“The past is a place of reference, not a place of residence.” -Willie Jolley
I wonder if our pasts could withstand the spotlight? That’s what I think anytime we find someone that becomes the public scapegoat for condemnation from week to week. Whether it’s Chris Brown, Nate Parker, Kim K or whoever, I always find it hard to jump on the bandwagon of public condemnation and it’s because I am not so sure I would ever want my past blown up for the world to see.
I understand that certain actions elicit painful memories for people and some people do some terrible, unspeakable things. But recently as so much surfaced about Nate Parker’s past rape allegation, I just thought of how much a 17-year-old case overshadowed the film “Birth of a Nation.” I did not see the film, not because of a boycott towards Nate Parker per say, but because I am extremely sensitive to films on slavery and would just prefer to sob uncontrollably in the comforts of my own home. But it left me thinking about our inability to escape our pasts.
From what I read of the case it seems a terrible thing happened that night and I really pray for all those that were involved. But whether you support Nate Parker or not, is not my business. I want to make it very clear that this is not about Nate Parker, but this was what got me to thinking about this subject matter. I guess what I am looking to highlight is our ruthless judgment of people’s past mistakes or perceived mistakes that we aren’t even certain are fact. Let me get this straight here, rape is serious and a terrible thing, period. But often we are still holding people accountable for WAY less than a serious allegation like that. We judge women based on their past promiscuity, the fact that they had a baby at 16 or men on the robbery they committed 20 years ago and never give them the opportunity to prove that have indeed changed.
I read in the Bible, “Therefore if any man be in Christ, he is a new creature; old things are passed away; behold, all things have become new.” 2 Corr. 5:17. It gave me so much hope as a new believer that I could indeed step into a life that was new. What I didn’t realize was how much other people will want to treat you as if you are the same person you used to be.
No we can’t magically erase our pasts. We get that. It’s etched in stone. But as the quote cites that started this post, WE DON’T HAVE TO LIVE THERE. You are not your mistakes. And I know a lot of times we like to weigh one mistake over another, but at the crux of it, perception is reality. Sure you may not have a murky past of sexual assault, but we all have a past and big or small mistakes, I don’t think we could withstand seeing them recurring at every turn of our lives.
What I have learned is that people will have to be accountable for their own actions. Sure if I see someone I know headed down a path of destruction, I can say, “hey you shouldn’t do that or think about this some more.” Or if I know that someone did a terrible act to someone else I can report them to authorities, etc. But we formulate opinions and judgments without many of the facts at all. And it’s not up to me to decide whether a stranger was right or wrong, guilty or not guilty. (Unless I’m serving on a jury or something.) The people who have done horrible things have to deal with themselves which is a fate that can sometimes be overlooked.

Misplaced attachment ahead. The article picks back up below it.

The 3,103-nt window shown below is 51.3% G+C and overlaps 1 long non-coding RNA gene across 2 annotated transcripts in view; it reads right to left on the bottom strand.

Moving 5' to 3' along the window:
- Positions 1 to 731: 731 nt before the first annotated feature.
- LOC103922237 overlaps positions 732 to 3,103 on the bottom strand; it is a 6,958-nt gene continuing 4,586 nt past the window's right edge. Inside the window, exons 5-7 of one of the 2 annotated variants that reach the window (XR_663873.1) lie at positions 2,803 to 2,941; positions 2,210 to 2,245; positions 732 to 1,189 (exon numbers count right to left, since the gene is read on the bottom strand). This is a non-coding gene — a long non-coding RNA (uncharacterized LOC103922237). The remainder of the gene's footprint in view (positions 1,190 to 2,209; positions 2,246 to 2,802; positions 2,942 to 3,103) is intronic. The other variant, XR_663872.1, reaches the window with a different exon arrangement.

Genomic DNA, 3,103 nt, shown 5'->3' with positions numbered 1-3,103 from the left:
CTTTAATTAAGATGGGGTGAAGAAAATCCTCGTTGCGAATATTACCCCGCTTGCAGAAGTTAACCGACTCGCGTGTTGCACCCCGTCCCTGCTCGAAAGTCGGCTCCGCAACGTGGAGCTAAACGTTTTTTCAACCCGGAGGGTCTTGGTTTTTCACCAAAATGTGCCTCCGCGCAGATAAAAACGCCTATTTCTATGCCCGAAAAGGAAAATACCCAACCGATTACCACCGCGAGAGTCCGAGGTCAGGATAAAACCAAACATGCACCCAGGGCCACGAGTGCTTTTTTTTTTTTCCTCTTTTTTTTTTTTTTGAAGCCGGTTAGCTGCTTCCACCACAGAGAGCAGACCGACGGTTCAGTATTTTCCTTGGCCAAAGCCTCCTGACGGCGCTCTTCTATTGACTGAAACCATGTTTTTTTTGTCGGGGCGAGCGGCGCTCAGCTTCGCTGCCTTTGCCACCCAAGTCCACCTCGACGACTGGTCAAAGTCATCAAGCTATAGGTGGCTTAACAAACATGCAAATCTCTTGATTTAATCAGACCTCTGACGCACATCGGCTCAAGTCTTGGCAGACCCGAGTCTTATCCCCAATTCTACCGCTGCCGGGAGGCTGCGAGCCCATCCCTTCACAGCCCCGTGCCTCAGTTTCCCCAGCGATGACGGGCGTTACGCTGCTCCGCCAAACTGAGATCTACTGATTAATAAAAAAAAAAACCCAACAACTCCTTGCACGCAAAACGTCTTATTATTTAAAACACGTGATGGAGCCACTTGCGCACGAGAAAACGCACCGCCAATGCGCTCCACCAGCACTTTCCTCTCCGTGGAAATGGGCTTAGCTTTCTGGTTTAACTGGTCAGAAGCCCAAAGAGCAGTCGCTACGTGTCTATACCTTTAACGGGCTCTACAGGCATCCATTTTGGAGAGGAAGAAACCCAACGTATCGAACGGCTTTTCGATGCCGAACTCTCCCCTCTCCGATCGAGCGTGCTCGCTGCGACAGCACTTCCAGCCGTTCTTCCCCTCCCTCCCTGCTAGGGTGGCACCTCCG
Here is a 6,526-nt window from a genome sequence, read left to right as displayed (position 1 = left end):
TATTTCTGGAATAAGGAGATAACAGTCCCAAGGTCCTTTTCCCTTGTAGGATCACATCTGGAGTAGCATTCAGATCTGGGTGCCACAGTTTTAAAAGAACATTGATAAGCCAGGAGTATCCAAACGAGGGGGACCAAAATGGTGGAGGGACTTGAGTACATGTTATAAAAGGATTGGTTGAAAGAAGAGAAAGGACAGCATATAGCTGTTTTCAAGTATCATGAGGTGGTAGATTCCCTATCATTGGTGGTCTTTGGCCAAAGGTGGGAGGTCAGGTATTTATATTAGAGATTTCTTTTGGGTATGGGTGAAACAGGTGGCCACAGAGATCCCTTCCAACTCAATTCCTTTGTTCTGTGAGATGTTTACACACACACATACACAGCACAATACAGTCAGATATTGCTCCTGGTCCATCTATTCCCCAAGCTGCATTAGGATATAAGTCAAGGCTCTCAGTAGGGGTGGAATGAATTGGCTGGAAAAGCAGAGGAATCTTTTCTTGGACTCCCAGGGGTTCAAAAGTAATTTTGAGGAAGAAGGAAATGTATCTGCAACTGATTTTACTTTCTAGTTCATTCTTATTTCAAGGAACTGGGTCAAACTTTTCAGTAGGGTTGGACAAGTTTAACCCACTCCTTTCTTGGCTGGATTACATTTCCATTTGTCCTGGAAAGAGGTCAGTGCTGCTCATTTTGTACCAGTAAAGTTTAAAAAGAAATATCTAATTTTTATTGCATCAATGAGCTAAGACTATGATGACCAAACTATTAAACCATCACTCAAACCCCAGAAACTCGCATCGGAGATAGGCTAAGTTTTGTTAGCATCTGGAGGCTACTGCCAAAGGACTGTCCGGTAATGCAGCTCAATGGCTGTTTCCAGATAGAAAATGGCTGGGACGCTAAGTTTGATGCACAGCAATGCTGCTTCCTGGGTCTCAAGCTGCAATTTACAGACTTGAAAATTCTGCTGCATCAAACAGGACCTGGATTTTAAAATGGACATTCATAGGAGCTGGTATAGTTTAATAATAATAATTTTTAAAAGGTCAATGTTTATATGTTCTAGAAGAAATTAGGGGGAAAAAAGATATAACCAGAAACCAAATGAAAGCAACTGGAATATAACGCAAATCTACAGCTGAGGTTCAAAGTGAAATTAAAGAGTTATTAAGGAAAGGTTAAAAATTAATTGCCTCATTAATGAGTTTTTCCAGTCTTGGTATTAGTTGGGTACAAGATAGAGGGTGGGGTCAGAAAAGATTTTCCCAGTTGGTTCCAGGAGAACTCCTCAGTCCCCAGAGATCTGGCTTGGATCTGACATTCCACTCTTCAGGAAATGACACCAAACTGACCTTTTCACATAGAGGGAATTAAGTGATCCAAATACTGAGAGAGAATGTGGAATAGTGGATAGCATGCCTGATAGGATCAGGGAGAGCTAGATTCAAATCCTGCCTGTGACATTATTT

When people do terrible things and lack seeing another’s humanity, they have to live with that truth. And living with that in my estimation is more of a burden than a flopped film. They will have to answer to God for their sins just like I will. They will have to ask for forgiveness just like I will. I cannot make that call for someone else.
Systematic change is a whole other beast. Changing how we view those that have served time, helping the prison become actual rehabilitation, changing how society views women so that things like sexual assault become UNACCEPTABLE and less commonplace. That to me is where our focus should be as opposed to the smear campaigns that happen up and down Twitter timelines or being found guilty by public opinion.
I give people grace because I am in need of grace. I believe that there are people who have done horrible things in their lives that are still in need of grace. And I believe that if they ask for redemption they can receive it from the God that I know. We all have our thoughts and our opinions and we are entitled to those. But I just implore you that when you want to publicly condemn, that you think a little about what you may be hiding in the dark. What skeletons you have that could never withstand public scrutiny.
You will find moments in life when you are trying to do a new thing and everyone in your life is desperately clinging onto who you used to be. I pray you find the strength to never be a victim to your past and to know that whether people forgive you or not, your Lord and savior always will. There is NO-THING that can separate you from the love of God, neither life nor death, neither angels nor demons, neither our fears for today nor our worries for tomorrow, not even the powers of hell can separate us from God’s love. (Romans 8:31-39)
If we held ourselves to the standard of people’s opinions, we’d be in trouble, because they change depending on whatever way the wind blows. You are a hero one day and a fallen hero the next. Harnessing in your self-talk and your talk with God becomes essential to your survival. Sometimes literally having to block out what everyone else is yelling at you and focusing only on what God says about you.
I don’t know about you, but I have dealt with my own struggles with the past and have had to seek God every step of the way to know that I am worthy of the life I am living past my mistakes, past the people I may have hurt, and the harm I may have done to myself.
So whether people can see who you’ve become or not, I promise you that God sees you. And that is all you will ever need.